Thursday, May 12, 2005

Guess Who Loves You?

There's a girl on my floor here at Carleton College. A freshman from South Dakota, very religious and hyper-conservative (she was practically cackling when Tom Daschle went down in flames). Surprisingly enough, we're pretty good friends, though we occasionally clash over religion and politics and the like.

Anyway, I wonder what she thinks about this new ad campaign Democrats are debuting in her home state?


N.S.T said...

Reality check...the Democratic party is still openly hostile to religion whenever they opportunity arises.

H said...

Reality check... separating church and state is still a good idea, despite what the religious right would have you think. If that's "hostility," you can count me in, even as a religious Catholic.

N.S.T said...

Greg...I'd first like to end the weird parallelism which i started by not beginning this post with the words "reality check." With linguistic considerations now safely out of the way...

I wasn't talking about the church/state issue specifically, and I don't think that that issue is necessarily central to the matter at ahnd. It is important though, and I think that the obligations that the constitutions place upon us with regards to legislating religion should be followed. However, I think that there's a big difference between following the constitution and maintaining strict separation of church and state. For starters, while we have a relatively good historical track record of avoiding the establishment of religion-- a record of constitutional adherence which is commendable-- there is an even longer historical track record, one which could be traced back to the ancient greeks and romans, of mixing politics and religion. Religion has, like it or not, always played a huge role in the lives of the voting public, a role which has usually been central to the political landscape of the time. This is not necessarily a bad thing. People's views are shaped by religious conviction, and this is something which is protected in the other half of the establishment clause, as you know. People vote, very often, based in some way, shape or form on religious beliefs. And, in a republican form of government such as ours, the people they elect are supposed to fulfill their duties in one of two ways: either by voting in the way in which they see fit on a certain issue, or by voting on the basis of what they perceive is the wish of the constituency. Either way, when religious folks elect politicians for religious reasons, a religious agenda gets pushed.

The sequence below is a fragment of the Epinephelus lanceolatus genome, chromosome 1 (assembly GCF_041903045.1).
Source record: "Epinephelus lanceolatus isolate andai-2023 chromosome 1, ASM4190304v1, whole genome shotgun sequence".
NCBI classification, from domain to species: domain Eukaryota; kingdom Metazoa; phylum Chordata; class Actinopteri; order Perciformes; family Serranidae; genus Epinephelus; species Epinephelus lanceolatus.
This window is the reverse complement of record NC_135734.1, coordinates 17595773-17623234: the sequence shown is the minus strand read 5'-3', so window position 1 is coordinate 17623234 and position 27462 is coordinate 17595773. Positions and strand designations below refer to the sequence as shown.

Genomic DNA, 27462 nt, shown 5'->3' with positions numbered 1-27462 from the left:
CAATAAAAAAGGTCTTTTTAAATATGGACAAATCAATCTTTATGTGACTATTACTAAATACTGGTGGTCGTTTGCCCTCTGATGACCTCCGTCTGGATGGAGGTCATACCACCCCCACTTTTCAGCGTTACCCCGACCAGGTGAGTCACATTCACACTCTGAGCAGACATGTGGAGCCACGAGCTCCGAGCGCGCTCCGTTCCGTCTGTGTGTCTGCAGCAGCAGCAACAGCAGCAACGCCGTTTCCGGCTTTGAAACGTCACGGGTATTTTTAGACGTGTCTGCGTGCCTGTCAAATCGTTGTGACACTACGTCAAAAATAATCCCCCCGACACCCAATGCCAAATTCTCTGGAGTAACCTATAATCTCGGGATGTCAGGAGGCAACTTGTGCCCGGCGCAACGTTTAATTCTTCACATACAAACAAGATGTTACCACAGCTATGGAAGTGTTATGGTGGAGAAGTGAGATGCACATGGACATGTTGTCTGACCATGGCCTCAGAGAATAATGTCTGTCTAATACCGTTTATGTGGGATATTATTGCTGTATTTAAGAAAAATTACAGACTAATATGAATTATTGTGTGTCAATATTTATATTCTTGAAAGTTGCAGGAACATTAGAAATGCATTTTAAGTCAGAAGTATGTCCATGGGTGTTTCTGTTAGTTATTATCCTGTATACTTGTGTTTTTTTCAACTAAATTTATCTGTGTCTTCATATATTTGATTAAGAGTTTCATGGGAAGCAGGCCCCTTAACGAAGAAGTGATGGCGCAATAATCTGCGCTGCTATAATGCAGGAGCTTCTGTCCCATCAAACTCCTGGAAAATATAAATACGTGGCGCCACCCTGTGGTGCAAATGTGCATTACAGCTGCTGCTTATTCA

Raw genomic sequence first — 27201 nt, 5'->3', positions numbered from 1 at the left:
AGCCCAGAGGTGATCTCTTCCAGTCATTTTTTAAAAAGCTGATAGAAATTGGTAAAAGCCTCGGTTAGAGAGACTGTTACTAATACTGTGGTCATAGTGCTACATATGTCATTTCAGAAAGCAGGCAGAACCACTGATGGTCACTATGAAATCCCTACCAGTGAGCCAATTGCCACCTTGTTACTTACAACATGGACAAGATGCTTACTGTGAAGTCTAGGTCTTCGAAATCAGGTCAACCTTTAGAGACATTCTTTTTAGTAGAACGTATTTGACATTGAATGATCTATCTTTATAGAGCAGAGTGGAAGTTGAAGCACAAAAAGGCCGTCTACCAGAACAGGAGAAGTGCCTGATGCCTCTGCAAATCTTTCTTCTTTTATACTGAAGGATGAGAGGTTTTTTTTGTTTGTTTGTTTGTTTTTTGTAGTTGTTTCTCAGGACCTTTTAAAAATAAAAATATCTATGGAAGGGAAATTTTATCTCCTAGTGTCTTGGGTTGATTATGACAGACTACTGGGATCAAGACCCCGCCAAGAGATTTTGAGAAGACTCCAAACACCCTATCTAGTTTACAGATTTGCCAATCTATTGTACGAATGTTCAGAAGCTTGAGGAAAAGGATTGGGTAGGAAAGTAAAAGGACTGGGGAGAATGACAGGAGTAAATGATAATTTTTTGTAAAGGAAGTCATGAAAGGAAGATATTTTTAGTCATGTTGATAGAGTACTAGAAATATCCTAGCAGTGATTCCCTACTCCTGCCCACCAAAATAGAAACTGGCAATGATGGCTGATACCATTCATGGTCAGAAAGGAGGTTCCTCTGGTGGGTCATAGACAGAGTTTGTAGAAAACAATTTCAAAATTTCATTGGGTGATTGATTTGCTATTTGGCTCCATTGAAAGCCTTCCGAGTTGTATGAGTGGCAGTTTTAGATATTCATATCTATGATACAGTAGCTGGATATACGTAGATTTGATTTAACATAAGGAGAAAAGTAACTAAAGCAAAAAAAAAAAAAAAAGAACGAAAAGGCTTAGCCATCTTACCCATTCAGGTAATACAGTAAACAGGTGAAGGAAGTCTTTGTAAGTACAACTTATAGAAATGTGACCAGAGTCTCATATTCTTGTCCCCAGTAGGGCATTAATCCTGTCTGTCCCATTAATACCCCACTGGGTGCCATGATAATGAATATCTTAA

My point in reciting what must be way too much elementary NSL material is not to insult your intelligence. I know you know all of the same stuff, and probably better than i do. I use the government refresher as the convenient jumping off point where fact ends and disagreement begins. I don't see anything constitutionally wrong with mixing the two things. now, I could sit here and debate you all day about the merits of mixing politics and religion, quite apart from legality, but that seems like a shouting match in the making, and nothing constructive at that.

Anyway, ur an Ld'er, and so you'll probly shoot me down right away.

H said...

I find that response quite eloquent actually, and not at all insulting. As far as LD goes, we debated separation of church and state earlier this year, and the distinction between religious justification and religious laws is a very important one.

Far from "shooting you down," I agree with literally everything you said. My point of departure is empirical, in that 1) I don't see Democrats as hostile to religion and 2) I believe that the modern Republican party favors Evangelical Christians at the expense of other religions. To me, the Democratic response to religiously justified policies (judges, abortion, stem cells etc.) isn't so much about hostility towards religion as it is preventing the government from substantively preferencing (establishing) one religion in particular.